Clipped Head vs. Round Head Nailers – The Differences

A nail head refers to the topmost part of the nail that remains visible even after the nail has been driven deep into the wood. Part of the online discussion is that the type of head has a direct influence on how far the nail goes.

The two types of nail heads are clipped head and rounded head. The clipped head nails are D-shaped as part of its head has been chipped. The round head nails, on the other hand, have a full round head.

You can develop myths and speculation about a particular product. For instance, there is a very big discussion about clipped head vs. round head nailers in the handyman/DIY forums.

From the onset, you could think that nailers have been created equally and therefore there is no need to focus on details like the kind of head.

On the flip side, a number of people feel this is not the case. This is the reason I have compiled this article to help you understand more about clipped head vs. round head nailers.

Historically, many people believe that clipped head nailers arrived in the market much earlier than the round head nailers. The arrival of round head nailers is surrounded by many controversies.

Some people believe that the manufacturer introduced it because it had a superior performance than the clipped head counterpart. Others believe that it was introduced as a marketing gimmick for areas prone to natural disasters.

Either way, the building code enforcers across the world bought into the idea round head nailers were superior to clipped head nailers. This somehow contributed to many builders investing in the round head nailers.

What is the difference between clipped head and round head nailers?

As indicated before, the clipped head nailer uses clipped nails in its gun. The spacing between these nails is well spread resulting in a neat nailing job.

With clipped nails, you can pack and fit more nails within the nailing gun. The production cost is generally low with this nailer. The clipped nails can be wedged deeper into the wood than the round head nails.

Many building experts believe that the clipped head nail is just as strong as the round head nail. It’s however important to note that not all building codes permit the use of clipped head nails.

The round head nailers, on the other hand, uses fully rounded nails. These nailers have more holding power than the clipped head counterparts. They are therefore a much better choice in areas experiencing hurricanes.

Most building codes permit construction using round head nails. The nails can be pulled out easily in case there is a fault in the nailing. The round head also prevents nails from going too deep hence protecting your wood from shears.

One important thing to note is that round head nails are preferred by many people because they hold strongly.

What To Compare?

Holding power

In terms of holding power, the clipped head nailer holds about 20 to 30 percent more nails than a round head nailer within the same magazine size. This is made possible by the way in which the nails are placed in the nailer.

For the clipped head nailer, the flat end of the nails can be placed next to each other hence saving on space. This increases the number of nails that can be placed in a magazine.

For the round head nailers, the heads occupy full width as they can not line up with each other. This causes them to occupy more space than their clipped counterparts.

Performance

Most building engineers will advise you that the performance of the nail’s hold depends on the size of the shaft and not the shape. In theory, therefore, the shape of the head doesn’t affect performance.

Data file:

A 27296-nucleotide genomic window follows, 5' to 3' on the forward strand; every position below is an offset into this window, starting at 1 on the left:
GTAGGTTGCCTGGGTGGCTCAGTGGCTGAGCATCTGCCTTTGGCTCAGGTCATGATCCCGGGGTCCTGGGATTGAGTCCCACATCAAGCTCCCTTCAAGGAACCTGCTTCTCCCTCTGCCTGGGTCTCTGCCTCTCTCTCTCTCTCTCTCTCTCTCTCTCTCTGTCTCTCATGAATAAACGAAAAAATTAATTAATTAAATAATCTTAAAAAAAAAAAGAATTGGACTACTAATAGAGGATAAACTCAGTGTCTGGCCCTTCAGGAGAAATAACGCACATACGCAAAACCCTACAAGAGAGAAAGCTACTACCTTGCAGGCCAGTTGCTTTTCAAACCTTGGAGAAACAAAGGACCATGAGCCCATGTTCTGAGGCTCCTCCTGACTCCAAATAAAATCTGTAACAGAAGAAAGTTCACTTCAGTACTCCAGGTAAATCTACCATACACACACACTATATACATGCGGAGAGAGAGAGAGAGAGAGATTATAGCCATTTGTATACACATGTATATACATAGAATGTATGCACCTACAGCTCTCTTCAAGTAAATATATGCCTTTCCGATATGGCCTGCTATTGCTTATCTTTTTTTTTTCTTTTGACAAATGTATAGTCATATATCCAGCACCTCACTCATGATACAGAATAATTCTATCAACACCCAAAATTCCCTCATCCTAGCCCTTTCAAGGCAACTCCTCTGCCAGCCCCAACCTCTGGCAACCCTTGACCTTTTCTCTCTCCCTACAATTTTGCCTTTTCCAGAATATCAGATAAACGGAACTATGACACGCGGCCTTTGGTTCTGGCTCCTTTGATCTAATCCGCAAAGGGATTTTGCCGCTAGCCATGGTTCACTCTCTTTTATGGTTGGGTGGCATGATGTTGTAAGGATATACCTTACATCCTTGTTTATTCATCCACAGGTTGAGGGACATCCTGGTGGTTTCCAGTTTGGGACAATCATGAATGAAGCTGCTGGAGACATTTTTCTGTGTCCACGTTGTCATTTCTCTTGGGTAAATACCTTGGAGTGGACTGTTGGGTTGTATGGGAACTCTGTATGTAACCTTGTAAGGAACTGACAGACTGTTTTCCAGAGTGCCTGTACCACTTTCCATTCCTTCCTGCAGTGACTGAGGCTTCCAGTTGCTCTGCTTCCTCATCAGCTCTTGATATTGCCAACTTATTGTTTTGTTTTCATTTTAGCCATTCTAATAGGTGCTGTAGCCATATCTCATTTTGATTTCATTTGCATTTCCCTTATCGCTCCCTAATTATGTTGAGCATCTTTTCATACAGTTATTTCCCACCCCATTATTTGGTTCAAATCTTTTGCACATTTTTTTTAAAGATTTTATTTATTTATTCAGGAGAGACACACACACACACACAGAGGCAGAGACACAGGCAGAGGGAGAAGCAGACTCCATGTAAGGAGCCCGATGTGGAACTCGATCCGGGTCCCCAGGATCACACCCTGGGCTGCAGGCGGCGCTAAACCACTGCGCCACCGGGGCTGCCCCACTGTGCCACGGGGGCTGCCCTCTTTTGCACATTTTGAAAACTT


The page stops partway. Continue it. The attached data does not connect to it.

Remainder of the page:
It’s however important to note that clipped head nailers pack more tightly than the round head nailers. This means that the magazine for a clipped head nailer is relatively shorter than that of the round head nailer.

This allows the clipped head nailer to maneuver more in tight spaces. It is also less weighty than the round head nailer. On the contrary, the longer and heavier magazine of the round head nailer gives it more balance.

Collation

The nails within a round head nailer are collated either in straight strips or in round coils. The round head nailers accept plastic collation of nails. This means that the nails are held together using a plastic material.

Clipped head nailers, on the other hand, accept strip collation of nails. The material used in this case is paper. The paper collation of nails produces clean finishes with no materials left once the nails have been hammered in.

The plastic collation of nails tends to throw small pieces of plastic at you during nailing. Small pieces of plastic are also left between the material and the nail head.

Best Clipped Head Nailers – Our Picks


1

BOSTITCH F28WW Clipped Head 2-inch to 3-1/2-inch Framing Nailer

This is one of the most popular clipped head nailers on the market today because of its durability and versatility.

One of the features it has is a push button. This button can be pushed to an appropriate depth to enable its user position the nails properly.

Its popularity stems from the fact that it can perform its tasks quickly and conveniently. The weight of the trimmer is about 7.6 pounds and is flexible enough to handle tasks even in tight spaces.

An innovative design that comes with this machine enables it to work in different environments. It can be used to nail floor joints with top plates or reinforce new hot tubs under a low deck. You can have a sequential trigger installed to ensure faster production and optimal control.

Its magazine has a 16-inch layout indicator that helps you achieve the right distances between studs. Having been housed in a lightweight magnesium material, it is quite easy to handle and durable.

This unit features 1,050 inch-pounds of power that can drive 2 to 3-1/2 inches of wire collated nails even in toughest lumber applications.

PROS:

  • There is a lot of power within this nailer
  • Can be used in multiple framing tasks
  • Has protective features